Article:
RFC: Central version control for Debian
Recent discussions about auditing have gotten me thinking about Debian's use of
version control (or lack thereof). Currently, the situation is left in the
hands of individual developers. Many of them use CVS; some use other methods;
some use no version control at all.
OpenBSD's best weapon in their auditing efforts is their CVS tree. They have
access to all of the code in one place, with a complete change history. Why
not set up something similar for Debian? To start, uploaded packages could be
automatically imported into 'source' and 'debian maintainer' branches. This
would, at the very least, allow for easy diffs between versions.
Eventually, it would be nice to allow maintainers to commit changes to the
repository. Things get much more complicated here. Debian has a lot more
developers than OpenBSD, and we seem to make changes much more frequently.
Developers could easily step on one another's toes. Package maintainers need
to be able to ensure that they don't miss ANY changes that are made to their
packages, lest unexpected bugs arise (or worse, malicious ones).
Having such a tool would be a huge advantage for nearly everyone:
- The Security Team could create branches from older versions to backport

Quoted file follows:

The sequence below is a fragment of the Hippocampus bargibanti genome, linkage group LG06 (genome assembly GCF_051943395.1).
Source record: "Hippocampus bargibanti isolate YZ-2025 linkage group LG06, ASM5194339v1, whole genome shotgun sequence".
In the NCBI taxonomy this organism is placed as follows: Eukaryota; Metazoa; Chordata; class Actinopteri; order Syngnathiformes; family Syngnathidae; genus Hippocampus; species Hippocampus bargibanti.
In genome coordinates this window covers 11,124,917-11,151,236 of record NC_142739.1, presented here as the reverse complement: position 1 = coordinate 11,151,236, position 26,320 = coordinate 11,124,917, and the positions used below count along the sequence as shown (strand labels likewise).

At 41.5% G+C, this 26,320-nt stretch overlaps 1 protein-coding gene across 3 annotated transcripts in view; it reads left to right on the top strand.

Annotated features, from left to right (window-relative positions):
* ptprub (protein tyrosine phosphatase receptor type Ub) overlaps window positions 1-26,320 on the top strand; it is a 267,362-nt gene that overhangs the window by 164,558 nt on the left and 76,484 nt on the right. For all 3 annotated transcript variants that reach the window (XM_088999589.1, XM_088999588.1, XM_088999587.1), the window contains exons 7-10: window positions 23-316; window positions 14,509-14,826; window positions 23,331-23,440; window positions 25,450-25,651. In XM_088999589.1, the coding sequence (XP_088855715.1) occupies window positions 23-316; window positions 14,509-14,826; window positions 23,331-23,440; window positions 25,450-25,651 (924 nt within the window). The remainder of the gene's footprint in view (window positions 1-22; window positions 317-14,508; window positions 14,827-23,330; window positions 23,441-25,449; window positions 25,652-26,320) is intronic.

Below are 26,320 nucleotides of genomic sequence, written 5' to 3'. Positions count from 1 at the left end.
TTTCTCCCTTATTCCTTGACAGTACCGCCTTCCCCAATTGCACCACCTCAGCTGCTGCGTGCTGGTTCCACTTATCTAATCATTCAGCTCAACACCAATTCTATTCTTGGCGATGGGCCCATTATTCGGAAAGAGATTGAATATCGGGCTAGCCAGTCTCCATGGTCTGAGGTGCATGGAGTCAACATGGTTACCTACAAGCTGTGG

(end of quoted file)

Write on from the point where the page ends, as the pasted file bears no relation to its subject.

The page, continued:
fixes, and easily extract individual changes (e.g. changes to a particular
source file between two upstream releases) and merge them in.
- Maintainers adopting orphaned packages would have access to the complete
history of the package, to help avoid repeating old mistakes, and to help
understand why changes were made.
- A hypothetical security auditing team could easily and methodically audit the
entire source tree.
- Peer review could increase, as well as additional sharing and collaboration
etc., etc. The biggest barrier to making this work seems to be deciding who
should be able to commit changes where. CVS may not currently be flexible
enough for our needs; it would be nice, for example, if certain users (the
security team) were able to create a branch for a package, but not trample over
the maintainer's current stuff. Tracking is relatively easy; the official
maintainer address could be sent mail whenever a change was committed to one of